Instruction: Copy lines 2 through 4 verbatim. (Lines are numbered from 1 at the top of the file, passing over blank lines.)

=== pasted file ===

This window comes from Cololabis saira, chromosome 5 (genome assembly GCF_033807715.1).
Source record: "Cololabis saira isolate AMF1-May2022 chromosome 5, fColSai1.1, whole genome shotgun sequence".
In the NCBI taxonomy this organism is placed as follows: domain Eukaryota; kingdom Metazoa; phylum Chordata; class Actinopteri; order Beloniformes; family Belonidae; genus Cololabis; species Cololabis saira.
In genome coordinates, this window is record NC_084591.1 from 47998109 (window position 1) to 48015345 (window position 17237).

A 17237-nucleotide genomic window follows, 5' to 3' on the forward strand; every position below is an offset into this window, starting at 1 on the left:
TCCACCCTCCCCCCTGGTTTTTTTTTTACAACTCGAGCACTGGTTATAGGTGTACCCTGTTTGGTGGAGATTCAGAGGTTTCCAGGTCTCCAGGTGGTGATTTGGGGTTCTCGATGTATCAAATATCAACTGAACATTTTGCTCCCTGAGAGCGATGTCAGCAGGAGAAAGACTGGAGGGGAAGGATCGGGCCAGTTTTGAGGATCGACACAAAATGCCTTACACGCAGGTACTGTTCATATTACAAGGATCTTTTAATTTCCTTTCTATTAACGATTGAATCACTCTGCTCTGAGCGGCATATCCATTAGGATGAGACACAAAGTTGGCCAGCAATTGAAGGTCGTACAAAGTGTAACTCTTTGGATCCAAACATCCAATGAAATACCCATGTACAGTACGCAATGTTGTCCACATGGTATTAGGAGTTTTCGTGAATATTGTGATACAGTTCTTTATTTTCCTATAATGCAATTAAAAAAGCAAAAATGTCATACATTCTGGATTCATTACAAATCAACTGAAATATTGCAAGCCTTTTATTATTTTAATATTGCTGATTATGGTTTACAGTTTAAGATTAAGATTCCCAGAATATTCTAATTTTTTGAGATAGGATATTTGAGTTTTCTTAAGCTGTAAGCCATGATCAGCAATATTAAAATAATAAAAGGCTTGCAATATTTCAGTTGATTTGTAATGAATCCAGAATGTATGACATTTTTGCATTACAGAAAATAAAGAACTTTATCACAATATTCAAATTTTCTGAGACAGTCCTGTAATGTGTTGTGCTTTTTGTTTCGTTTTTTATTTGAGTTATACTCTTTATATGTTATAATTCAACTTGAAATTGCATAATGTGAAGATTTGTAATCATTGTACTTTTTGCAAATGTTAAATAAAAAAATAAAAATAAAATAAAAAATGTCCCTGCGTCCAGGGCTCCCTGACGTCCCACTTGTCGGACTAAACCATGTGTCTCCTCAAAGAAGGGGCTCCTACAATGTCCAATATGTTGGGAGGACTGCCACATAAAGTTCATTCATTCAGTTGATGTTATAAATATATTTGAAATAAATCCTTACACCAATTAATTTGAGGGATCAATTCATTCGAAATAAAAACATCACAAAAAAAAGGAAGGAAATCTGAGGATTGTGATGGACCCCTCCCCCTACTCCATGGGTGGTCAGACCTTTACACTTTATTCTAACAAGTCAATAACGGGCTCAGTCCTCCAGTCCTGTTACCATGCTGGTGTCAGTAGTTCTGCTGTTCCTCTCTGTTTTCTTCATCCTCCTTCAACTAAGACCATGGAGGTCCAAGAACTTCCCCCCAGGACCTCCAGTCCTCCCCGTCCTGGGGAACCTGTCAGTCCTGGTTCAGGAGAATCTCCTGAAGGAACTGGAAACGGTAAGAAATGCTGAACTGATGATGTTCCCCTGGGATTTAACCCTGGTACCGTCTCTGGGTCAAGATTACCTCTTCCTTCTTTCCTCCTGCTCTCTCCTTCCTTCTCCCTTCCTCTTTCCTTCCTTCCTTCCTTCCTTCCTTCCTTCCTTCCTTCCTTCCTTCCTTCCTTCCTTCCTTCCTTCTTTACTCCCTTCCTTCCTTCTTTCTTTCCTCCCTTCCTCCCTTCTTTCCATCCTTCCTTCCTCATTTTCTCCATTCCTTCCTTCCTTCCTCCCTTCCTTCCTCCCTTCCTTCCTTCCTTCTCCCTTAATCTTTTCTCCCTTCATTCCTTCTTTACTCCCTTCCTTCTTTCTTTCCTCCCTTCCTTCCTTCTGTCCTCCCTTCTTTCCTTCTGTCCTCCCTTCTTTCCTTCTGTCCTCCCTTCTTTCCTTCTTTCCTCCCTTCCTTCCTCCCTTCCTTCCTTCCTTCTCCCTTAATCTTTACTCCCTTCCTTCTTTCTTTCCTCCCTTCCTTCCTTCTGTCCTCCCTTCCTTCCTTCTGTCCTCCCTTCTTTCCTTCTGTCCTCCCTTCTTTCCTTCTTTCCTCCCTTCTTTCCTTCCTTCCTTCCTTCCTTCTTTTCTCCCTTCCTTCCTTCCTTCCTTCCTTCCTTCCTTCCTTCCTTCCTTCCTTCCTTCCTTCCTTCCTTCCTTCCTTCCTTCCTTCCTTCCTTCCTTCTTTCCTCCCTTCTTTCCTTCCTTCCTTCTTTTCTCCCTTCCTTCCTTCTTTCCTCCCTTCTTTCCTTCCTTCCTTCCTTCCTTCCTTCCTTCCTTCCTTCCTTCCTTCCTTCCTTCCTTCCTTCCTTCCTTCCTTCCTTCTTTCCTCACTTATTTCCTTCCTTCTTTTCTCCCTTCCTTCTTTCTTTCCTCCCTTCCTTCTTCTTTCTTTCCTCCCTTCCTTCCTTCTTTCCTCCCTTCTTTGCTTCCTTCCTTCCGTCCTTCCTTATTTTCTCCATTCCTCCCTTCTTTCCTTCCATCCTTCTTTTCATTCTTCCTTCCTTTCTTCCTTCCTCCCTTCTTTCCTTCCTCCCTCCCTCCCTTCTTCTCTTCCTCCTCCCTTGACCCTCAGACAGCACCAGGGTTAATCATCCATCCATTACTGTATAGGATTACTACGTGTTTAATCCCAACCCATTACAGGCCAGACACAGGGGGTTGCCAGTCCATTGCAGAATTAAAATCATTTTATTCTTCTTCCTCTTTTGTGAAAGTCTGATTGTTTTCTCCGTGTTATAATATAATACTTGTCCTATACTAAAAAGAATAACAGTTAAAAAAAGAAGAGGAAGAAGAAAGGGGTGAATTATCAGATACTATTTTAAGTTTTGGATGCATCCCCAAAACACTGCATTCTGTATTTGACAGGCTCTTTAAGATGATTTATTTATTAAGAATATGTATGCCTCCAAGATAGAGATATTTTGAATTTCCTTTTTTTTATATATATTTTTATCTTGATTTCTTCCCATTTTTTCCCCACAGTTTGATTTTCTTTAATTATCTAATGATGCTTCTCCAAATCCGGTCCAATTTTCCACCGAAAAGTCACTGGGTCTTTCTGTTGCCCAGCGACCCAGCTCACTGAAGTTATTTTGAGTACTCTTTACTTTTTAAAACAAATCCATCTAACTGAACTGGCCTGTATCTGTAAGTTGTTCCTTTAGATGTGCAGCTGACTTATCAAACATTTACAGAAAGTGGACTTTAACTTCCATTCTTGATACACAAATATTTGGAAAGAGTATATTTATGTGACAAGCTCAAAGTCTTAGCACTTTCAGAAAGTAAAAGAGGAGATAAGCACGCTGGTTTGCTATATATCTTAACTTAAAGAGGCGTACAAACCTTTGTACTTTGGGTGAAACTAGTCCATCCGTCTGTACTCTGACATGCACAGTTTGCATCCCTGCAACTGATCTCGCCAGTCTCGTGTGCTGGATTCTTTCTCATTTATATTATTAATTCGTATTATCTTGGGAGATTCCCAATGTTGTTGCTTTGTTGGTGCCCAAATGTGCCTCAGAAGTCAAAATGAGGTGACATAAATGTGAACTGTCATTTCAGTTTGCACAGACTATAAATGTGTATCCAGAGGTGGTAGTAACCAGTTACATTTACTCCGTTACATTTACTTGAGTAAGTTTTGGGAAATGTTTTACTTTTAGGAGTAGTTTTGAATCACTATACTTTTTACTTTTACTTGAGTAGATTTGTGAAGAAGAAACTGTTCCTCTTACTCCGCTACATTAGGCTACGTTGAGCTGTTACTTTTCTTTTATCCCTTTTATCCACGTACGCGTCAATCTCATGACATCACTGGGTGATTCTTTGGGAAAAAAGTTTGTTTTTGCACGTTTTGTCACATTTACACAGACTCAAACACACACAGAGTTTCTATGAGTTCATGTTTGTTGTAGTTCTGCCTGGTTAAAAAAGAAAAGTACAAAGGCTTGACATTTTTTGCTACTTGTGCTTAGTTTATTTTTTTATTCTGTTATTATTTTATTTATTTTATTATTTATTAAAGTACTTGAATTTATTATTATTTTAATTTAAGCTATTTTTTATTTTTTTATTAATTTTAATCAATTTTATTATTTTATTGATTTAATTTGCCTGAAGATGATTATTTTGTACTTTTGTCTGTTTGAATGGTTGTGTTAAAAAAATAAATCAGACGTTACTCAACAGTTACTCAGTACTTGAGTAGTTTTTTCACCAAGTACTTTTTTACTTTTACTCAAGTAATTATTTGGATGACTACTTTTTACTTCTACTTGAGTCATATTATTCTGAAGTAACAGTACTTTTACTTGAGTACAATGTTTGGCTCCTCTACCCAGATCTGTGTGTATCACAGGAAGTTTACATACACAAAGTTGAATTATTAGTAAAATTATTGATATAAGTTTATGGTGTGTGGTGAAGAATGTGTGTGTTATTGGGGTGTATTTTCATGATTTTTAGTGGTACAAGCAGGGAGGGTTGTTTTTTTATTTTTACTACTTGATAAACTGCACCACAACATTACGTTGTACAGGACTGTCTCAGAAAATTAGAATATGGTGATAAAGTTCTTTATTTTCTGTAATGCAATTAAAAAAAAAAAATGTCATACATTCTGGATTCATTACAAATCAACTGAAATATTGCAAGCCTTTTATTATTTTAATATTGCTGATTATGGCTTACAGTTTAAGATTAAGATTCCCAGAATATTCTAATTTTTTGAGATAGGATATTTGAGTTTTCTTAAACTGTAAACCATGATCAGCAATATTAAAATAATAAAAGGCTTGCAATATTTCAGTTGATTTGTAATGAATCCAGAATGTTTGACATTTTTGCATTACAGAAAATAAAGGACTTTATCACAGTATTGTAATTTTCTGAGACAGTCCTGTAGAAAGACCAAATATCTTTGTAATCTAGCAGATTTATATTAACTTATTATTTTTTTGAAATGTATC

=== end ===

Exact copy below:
Source record: "Cololabis saira isolate AMF1-May2022 chromosome 5, fColSai1.1, whole genome shotgun sequence".
In the NCBI taxonomy this organism is placed as follows: domain Eukaryota; kingdom Metazoa; phylum Chordata; class Actinopteri; order Beloniformes; family Belonidae; genus Cololabis; species Cololabis saira.
In genome coordinates, this window is record NC_084591.1 from 47998109 (window position 1) to 48015345 (window position 17237).